Alliance Dynamics:

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t]ymptoms of an Unstable World

International Relations


Common sense tells us that humans survive better collecti vely than individually, workers have more success winning contract disputes when in labor unions, and alliances among states increase the likelihood of peace in an anarchic international arena. However, in the case of the latter, conventional wisdom has been challenged; indeed some have asserted the polar opposite, that war is caused by alliances. Stuart A. Bremer, in his quantitative analysis of indicators of war, first showed that alliance increases the probability of war, and then, that the absence of alliance increases the likelihood of war. Conversely, Glenn Snyder offers a theoretical model of alliance dynamics, largely based on the prisonerís dilemma which makes for a dismal outlook and the prediction that alliances will breed conflict and insecurity among states.

The key difference between the two articles is that Bremer studies dyads; his approach only examines the occurrence of war between allied states. Snyder tackles alliances and the potential for war with all other states, and he does not really touch on the potential for war between allies. Although Bremer ultimately concludes that the absence of alliance between two states predicts the potential for war, and Snyder asserts that the existence of alliances create war, Bremerís and Snyderís articles are not necessarily in opposition. Both recognize that alliances vary in commitment and sincerity. It is the degree of commitment one ally expresses to another that ultimately determines whether it will war with its ally or any other state.

Bremerís article divides alliances into three categories (derived from the Correlates of War data set): defense pacts, neutrality agreements and ententes1. He found that, independent of the presence of any other variables associated with war, neutrality agreements and defense pacts have the highest correlation with the occurrence of war within dyads (probability 3.09 X 103 and 1.79 X 103, respectively), and ententes the lowest (probability 0.28 X 103); the absence of any alliance had a slightly higher probability of producing war than an entente (probability 0.33 X 103).2 His finding that a lack of alliance, independent of any other variable, is not highly associated with the potential for war, is not very surprising, since the number of states in existence is so large and a lack of alliance does not necessarily indicate a presence of animosity; some states may have no interest in each other either way.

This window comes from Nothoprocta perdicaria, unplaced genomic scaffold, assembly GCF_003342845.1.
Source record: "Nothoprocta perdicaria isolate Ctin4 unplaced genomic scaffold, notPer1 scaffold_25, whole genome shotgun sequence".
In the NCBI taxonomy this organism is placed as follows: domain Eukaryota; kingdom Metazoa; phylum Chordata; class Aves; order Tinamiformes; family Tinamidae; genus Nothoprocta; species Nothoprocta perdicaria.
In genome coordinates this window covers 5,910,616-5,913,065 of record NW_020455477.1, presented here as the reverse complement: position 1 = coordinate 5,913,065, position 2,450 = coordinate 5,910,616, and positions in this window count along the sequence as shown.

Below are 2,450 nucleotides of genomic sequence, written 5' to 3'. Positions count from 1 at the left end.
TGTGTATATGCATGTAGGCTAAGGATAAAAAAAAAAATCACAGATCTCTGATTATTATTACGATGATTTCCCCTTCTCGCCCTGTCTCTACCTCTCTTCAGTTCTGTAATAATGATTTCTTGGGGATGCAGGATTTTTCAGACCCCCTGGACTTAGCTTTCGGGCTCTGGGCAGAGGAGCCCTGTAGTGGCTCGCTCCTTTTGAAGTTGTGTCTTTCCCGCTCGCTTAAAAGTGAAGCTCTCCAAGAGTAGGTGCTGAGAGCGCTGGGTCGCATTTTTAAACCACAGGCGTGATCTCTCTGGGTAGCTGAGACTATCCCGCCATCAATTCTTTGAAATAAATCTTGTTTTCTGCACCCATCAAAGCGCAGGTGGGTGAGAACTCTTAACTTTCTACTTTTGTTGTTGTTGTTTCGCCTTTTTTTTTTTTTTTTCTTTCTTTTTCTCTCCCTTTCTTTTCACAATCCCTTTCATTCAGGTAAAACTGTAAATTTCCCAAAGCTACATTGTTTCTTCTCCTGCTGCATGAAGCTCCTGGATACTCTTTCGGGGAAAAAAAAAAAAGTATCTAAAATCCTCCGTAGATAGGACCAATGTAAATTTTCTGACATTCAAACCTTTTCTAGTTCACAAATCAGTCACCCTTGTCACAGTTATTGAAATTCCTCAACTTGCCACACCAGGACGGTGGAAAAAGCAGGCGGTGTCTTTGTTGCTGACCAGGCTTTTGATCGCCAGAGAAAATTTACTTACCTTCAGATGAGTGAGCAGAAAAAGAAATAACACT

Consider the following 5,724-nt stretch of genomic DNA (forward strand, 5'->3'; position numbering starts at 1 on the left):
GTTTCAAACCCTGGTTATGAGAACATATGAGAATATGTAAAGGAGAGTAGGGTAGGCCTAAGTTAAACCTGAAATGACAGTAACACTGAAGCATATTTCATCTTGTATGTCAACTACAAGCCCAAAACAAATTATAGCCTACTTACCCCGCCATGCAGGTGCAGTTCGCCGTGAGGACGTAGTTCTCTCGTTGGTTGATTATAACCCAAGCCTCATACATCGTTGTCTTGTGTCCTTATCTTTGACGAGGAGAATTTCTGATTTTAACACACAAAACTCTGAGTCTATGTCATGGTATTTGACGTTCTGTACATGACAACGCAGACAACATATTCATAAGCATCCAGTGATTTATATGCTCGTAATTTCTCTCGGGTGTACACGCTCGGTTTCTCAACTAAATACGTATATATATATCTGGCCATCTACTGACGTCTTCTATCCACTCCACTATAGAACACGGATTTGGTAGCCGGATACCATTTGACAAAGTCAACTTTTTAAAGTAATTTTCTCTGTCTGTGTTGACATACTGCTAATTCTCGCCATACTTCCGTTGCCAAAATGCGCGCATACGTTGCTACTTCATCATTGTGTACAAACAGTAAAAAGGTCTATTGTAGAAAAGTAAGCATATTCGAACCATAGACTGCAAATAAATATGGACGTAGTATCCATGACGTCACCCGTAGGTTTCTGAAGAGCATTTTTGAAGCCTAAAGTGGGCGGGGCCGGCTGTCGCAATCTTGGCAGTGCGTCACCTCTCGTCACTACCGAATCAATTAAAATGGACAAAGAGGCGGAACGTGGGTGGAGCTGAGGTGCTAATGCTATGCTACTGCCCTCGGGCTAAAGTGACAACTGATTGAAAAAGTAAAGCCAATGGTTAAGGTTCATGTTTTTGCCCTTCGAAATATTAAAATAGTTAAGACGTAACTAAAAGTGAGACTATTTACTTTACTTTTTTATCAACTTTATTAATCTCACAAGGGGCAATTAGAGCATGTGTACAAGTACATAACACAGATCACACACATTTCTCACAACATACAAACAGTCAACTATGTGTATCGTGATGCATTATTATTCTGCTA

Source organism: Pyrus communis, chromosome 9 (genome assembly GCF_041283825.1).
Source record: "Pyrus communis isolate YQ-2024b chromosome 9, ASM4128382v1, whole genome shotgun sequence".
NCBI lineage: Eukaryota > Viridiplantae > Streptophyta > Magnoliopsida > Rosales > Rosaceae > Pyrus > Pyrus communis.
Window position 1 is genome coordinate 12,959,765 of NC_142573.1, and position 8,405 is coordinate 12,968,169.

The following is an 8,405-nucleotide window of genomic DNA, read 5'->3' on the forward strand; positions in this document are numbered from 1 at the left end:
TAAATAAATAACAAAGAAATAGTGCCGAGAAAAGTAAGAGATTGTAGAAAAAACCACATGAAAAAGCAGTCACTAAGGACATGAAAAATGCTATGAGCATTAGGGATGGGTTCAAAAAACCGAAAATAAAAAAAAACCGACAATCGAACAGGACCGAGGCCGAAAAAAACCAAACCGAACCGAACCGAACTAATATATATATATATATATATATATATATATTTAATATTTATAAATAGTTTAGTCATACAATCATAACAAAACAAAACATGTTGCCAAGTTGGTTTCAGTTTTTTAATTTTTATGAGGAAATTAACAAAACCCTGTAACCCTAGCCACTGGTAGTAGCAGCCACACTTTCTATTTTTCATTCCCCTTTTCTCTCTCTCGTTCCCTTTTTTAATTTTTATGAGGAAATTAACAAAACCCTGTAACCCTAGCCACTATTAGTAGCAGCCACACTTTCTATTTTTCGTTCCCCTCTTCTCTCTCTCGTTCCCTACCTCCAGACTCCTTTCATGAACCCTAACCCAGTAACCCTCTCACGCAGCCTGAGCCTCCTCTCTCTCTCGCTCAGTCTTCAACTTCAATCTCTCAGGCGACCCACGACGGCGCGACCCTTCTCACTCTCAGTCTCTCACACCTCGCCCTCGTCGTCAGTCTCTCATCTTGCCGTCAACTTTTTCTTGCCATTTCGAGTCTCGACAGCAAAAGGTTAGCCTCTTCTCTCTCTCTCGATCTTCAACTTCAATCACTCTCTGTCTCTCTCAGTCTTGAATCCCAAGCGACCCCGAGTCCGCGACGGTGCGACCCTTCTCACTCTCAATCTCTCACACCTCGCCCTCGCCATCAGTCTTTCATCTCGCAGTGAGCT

The discrepancy in probabilities between the two former forms of alliances and the latter is not surprising either, since an entente represents a strong commitment of alliance between two states. The results indicate that a strong commitment between two states makes it highly unlikely that they will ever war with each other, but says nothing of their likelihood of going to war with states outside the alliance. Hence, this finding does not contradict Snyderís model. Neu trality agreements and defense pacts however represent weaker alliances, or alliances of convenience. Bremer might say that they represent alliances in the traditional view, ď. . . [which] sees them growing out of expediency and reflecting nothing deeper than a temporary need of two or more states to coordinate their actions against one or more other states. . . . alliances are not seen as contracts but rather as bargains, wherein it is understood by all parties that each has the right to withdraw quickly should a better deal come along.Ē3 These weaker alliances might work even better under Snyderís model, since they represent strategic alliances, negotiated under specific circumstances for security purposes. They do not represent natural (predisposed)4, alliances, or those negotiated on ideological or ethnic grounds.

Snyder presents a dilemma model, a no-win situation. According to him, if a state expresses a great deal of commitment to its ally, the ally will feel more secure in pursuing its conflicts with its adversary. The ally perhaps feels bigger than it actually is; it is confident initiating battles or pursuing its interest with its adversary knowing it has the backing of its partner, the original state. This leaves the original state in a situation of entrapment.5 By expressing a high level of commitment to its ally, it has a heightened the potential to become ensnared in its